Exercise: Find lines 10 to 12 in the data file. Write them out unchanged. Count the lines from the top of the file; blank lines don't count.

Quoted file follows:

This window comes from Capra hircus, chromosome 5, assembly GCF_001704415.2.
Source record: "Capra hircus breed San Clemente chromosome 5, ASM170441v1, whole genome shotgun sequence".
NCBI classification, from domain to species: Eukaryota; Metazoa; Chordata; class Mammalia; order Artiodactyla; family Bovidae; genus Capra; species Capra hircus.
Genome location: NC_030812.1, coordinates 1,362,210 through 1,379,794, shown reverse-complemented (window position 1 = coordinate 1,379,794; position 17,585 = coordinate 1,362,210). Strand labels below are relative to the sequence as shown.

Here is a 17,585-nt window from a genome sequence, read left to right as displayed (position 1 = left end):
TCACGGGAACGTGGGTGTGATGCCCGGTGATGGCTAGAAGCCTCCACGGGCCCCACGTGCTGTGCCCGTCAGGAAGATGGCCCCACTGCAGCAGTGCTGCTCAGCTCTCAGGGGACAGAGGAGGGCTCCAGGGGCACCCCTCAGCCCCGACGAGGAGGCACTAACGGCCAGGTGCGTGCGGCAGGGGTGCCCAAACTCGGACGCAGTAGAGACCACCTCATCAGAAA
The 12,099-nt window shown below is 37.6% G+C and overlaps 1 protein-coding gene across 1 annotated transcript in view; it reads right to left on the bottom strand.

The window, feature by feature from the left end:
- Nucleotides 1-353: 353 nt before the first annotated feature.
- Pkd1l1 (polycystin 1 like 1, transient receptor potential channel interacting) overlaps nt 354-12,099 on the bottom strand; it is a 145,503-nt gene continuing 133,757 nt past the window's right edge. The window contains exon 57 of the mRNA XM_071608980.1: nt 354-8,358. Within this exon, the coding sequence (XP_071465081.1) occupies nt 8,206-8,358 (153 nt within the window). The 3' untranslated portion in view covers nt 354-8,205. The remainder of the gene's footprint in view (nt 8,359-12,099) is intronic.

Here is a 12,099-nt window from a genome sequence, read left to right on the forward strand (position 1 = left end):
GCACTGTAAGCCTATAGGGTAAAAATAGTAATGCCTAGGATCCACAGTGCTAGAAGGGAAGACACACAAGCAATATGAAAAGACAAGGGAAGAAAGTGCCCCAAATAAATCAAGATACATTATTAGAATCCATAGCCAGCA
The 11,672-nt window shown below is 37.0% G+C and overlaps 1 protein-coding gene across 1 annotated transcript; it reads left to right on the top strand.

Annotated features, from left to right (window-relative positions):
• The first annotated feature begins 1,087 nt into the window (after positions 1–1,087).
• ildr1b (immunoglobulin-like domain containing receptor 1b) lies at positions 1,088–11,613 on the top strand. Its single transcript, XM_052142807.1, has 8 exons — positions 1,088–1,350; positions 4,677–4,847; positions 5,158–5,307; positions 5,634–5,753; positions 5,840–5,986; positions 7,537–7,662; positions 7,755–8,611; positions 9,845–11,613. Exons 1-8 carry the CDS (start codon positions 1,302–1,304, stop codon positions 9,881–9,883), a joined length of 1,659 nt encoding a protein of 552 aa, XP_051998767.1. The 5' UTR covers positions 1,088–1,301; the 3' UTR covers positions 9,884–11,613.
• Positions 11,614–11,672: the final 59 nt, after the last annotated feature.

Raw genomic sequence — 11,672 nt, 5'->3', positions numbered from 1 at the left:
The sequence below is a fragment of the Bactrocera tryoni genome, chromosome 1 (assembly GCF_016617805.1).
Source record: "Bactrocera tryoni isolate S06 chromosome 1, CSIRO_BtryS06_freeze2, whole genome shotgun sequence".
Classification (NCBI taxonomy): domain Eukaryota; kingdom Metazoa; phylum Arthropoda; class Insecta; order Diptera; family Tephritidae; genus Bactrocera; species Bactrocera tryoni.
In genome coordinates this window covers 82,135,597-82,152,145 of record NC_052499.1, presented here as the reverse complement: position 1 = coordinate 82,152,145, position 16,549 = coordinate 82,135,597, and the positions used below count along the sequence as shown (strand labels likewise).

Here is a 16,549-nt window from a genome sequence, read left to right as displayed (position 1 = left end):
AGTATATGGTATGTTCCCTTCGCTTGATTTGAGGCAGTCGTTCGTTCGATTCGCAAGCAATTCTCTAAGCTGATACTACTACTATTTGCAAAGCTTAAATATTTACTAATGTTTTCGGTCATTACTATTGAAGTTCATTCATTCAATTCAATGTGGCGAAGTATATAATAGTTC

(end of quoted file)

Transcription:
- Pkd1l1 (polycystin 1 like 1, transient receptor potential channel interacting) overlaps nt 354-12,099 on the bottom strand; it is a 145,503-nt gene continuing 133,757 nt past the window's right edge. The window contains exon 57 of the mRNA XM_071608980.1: nt 354-8,358. Within this exon, the coding sequence (XP_071465081.1) occupies nt 8,206-8,358 (153 nt within the window). The 3' untranslated portion in view covers nt 354-8,205. The remainder of the gene's footprint in view (nt 8,359-12,099) is intronic.

Here is a 12,099-nt window from a genome sequence, read left to right on the forward strand (position 1 = left end):
GCACTGTAAGCCTATAGGGTAAAAATAGTAATGCCTAGGATCCACAGTGCTAGAAGGGAAGACACACAAGCAATATGAAAAGACAAGGGAAGAAAGTGCCCCAAATAAATCAAGATACATTATTAGAATCCATAGCCAGCA